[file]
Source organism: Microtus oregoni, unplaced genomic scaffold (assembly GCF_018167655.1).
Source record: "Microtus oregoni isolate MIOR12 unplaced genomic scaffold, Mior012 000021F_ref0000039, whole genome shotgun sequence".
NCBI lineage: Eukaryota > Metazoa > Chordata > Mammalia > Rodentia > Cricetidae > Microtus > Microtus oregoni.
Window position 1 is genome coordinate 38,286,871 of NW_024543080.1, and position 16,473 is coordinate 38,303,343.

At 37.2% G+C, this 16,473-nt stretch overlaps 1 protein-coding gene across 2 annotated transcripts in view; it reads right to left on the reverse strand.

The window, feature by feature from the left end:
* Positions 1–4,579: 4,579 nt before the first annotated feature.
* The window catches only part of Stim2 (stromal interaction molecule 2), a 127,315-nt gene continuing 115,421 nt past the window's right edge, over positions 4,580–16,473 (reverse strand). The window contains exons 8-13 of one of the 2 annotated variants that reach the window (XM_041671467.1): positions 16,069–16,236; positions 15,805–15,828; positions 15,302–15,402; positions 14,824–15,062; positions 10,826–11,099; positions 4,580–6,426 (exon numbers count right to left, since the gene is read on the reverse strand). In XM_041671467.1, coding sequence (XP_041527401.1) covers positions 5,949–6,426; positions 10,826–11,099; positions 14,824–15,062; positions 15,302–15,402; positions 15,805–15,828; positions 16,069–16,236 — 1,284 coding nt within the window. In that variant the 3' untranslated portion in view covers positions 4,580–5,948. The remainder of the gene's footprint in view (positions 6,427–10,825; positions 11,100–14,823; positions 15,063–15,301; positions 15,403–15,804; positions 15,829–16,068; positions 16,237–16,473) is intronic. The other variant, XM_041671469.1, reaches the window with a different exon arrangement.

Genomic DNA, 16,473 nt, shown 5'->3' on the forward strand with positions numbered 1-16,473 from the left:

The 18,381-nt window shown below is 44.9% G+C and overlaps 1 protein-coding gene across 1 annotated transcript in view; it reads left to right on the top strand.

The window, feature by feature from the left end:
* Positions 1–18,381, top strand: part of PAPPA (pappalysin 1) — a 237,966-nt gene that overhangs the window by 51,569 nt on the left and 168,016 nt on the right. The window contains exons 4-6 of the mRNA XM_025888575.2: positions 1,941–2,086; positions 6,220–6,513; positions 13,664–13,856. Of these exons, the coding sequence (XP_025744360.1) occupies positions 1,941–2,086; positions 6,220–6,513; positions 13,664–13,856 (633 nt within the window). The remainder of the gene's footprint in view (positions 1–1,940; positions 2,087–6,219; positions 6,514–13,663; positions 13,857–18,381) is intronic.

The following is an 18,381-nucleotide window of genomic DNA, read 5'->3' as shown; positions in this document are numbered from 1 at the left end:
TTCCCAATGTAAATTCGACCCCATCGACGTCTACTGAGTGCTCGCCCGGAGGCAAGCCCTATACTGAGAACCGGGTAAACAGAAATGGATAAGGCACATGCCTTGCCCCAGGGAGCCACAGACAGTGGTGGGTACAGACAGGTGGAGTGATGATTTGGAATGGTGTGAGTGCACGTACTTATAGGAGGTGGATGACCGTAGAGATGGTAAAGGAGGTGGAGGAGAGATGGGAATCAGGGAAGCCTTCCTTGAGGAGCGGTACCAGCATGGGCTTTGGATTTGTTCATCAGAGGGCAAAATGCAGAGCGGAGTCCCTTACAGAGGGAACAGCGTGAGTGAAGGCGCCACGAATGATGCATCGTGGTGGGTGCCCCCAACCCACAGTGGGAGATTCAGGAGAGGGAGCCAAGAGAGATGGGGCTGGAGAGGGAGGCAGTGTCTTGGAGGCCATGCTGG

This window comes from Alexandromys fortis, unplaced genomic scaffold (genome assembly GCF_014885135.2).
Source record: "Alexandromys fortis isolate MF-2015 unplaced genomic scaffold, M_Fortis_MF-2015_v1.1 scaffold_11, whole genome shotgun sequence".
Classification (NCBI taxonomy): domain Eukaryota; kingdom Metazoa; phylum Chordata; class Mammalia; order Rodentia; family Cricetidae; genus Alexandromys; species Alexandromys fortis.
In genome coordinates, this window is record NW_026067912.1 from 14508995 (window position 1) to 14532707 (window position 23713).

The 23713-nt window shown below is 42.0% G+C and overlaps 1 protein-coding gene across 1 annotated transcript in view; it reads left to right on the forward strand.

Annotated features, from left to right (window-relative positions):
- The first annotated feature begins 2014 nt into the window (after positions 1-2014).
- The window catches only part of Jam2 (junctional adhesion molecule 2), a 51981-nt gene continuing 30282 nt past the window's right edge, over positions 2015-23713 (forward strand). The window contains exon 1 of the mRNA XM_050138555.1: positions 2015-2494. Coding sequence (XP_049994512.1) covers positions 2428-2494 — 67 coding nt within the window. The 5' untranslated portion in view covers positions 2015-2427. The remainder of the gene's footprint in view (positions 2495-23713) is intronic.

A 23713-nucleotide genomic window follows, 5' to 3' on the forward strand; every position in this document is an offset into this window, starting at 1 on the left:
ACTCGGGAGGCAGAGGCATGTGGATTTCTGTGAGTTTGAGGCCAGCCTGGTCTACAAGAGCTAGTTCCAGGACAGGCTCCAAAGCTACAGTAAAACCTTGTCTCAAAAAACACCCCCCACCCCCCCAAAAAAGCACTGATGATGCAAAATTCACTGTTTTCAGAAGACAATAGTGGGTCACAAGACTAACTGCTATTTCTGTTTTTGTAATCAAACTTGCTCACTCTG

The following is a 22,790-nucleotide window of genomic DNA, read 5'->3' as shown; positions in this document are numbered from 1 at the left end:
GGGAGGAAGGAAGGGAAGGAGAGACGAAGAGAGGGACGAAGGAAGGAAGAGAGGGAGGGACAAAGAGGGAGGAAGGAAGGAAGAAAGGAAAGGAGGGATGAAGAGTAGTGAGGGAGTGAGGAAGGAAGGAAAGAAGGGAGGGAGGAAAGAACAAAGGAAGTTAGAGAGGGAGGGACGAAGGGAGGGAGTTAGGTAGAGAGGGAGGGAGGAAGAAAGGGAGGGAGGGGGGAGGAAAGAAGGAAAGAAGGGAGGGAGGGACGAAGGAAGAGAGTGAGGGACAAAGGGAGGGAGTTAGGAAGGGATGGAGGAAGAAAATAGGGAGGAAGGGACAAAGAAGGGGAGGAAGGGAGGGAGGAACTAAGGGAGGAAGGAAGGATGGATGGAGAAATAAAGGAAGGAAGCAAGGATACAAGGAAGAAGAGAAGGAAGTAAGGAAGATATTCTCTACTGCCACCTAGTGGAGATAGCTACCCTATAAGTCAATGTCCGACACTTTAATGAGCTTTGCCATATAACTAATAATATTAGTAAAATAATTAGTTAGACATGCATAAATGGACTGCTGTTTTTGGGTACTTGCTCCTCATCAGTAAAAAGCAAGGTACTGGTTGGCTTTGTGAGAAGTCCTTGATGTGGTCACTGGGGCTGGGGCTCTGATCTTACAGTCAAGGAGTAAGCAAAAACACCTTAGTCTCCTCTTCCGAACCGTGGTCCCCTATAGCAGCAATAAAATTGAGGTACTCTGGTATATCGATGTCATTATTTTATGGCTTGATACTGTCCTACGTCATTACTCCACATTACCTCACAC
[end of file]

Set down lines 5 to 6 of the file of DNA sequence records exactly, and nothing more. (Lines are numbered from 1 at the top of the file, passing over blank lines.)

At 37.2% G+C, this 16,473-nt stretch overlaps 1 protein-coding gene across 2 annotated transcripts in view; it reads right to left on the reverse strand.

The window, feature by feature from the left end: